There is also a distinct lack of information in general about these proposed noise barriers, like what they will look like visually, what they will be made of etc.  The lengths of these barriers is listed as less than (insert measurement here).  This means that when they state that for example a noise barrier length will be less than 1500m long, could this mean it could be anywhere from 1m to 1499m?!  There is no real detail or commitment given in these measurements. Certainly not clear or informative!

When we enquired we have been told that the data which the decisions that the locations for these noise barriers has been based upon will be included in the Environmental Statement, which yet again will not be available until DCO stage.


Lack of info about gas pipeline compound and electricity switching station
Again a distinct lack of info on these things.  No HE we are not all experts in utility compounds and stations, and this consultation is about you providing us with clear and informative materials. So if you are going to add a gas pipeline compound, and an electricty switching station then you need to provide us with some kind of detail about what exactly these are, including visuals or an adequate description about what it will look like visually.


Demolition of solar farm hidden away
As outlined in our update, HE appear to be trying to hide away the fact they would be demolishing Cranham Solar Farm if LTC goes ahead.  At a time when we need to be doing all we can for the environment, the demolition of a solar farm hardly seems right, but what’s more to be hiding this fact away is even worse.

We can see no reference in the consultation guides to bring this demolition to people’s attention. In fact the only reference we can see to the demolition is in the Map Book. Even in the maps in the guide it is listed as a proposed solar farm, despite the fact is has been operational since Dec 2016!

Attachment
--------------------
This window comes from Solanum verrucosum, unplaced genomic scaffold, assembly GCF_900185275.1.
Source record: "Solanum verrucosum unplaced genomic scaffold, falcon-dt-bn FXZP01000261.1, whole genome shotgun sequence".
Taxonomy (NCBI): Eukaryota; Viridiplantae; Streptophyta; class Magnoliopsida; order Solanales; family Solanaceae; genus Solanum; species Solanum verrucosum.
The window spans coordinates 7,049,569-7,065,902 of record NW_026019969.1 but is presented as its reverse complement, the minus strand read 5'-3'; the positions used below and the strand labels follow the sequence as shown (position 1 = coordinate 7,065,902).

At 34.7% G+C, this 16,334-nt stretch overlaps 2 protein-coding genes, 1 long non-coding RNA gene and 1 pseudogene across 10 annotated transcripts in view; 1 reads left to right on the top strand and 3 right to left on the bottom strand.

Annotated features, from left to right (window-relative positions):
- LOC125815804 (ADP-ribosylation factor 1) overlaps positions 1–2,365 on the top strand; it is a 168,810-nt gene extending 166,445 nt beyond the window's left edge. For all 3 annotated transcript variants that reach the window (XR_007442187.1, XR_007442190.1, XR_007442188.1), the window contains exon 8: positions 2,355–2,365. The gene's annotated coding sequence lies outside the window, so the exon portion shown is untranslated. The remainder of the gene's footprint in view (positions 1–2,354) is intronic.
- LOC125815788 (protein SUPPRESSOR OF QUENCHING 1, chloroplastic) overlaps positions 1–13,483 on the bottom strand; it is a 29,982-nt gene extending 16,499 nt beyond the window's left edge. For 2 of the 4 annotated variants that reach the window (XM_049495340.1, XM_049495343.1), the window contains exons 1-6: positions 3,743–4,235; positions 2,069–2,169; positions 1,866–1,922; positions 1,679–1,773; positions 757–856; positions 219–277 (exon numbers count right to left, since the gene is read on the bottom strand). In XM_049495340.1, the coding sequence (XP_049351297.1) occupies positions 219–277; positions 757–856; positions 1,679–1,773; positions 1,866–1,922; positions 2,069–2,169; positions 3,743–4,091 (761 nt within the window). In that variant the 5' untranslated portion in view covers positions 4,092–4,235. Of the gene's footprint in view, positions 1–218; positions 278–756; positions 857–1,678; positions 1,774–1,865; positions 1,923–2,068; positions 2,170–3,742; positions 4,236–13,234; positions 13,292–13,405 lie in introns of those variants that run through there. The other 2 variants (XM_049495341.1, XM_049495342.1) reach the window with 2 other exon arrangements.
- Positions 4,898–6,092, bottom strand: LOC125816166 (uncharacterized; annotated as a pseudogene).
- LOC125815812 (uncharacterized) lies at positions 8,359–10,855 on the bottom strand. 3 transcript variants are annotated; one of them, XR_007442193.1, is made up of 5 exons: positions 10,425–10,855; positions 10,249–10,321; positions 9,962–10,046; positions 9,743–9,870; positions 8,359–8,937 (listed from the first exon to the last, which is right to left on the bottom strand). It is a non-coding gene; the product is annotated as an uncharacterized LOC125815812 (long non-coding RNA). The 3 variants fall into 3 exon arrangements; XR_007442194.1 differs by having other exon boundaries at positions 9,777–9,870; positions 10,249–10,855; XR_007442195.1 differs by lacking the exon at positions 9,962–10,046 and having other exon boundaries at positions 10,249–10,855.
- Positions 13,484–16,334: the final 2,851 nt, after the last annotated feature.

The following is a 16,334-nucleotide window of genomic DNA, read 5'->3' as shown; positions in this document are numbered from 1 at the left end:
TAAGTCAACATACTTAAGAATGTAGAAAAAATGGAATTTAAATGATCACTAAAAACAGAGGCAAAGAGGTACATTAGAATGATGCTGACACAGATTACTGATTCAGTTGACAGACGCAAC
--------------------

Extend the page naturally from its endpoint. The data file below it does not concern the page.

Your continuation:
Cranham Solar Farm Demolished Land Use Map


We’re pretty sure this is not the sum total of inadequacies in this consultation, but with time so limited these are the ones we can highlight at this time!

Oh and as a slight aside, the physical consultation guide is inadequate too, as they seem to literally be falling apart this consultation too!  We know we are not alone, and we have reported this to HE!


TCAG’s opinion

HE have a legal obligation to ensure that we are all consulted in an adequate manner, which includes a need for them to provide clear and informative materials.  Clearly the examples above give a clear indication that this is not the case, and that the Design Consultation simply adds to the ever growing list of inadequacies about the LTC consultation as a whole.  We will be logging all the inadequacies and including them in our consultation response, as well as reporting them to the local authorities so they can report to the Planning Inspectorate at DCO stage.

Have your say

Obviously we are all entitled to have our own say on the inadequacies of the consultation materials too!  Please do use the section in the official response form (or in your own words in your response letter or email) to have your say on the consultation materials.  Tell them about your concerns giving as much detail as possible about any and all issues you wish!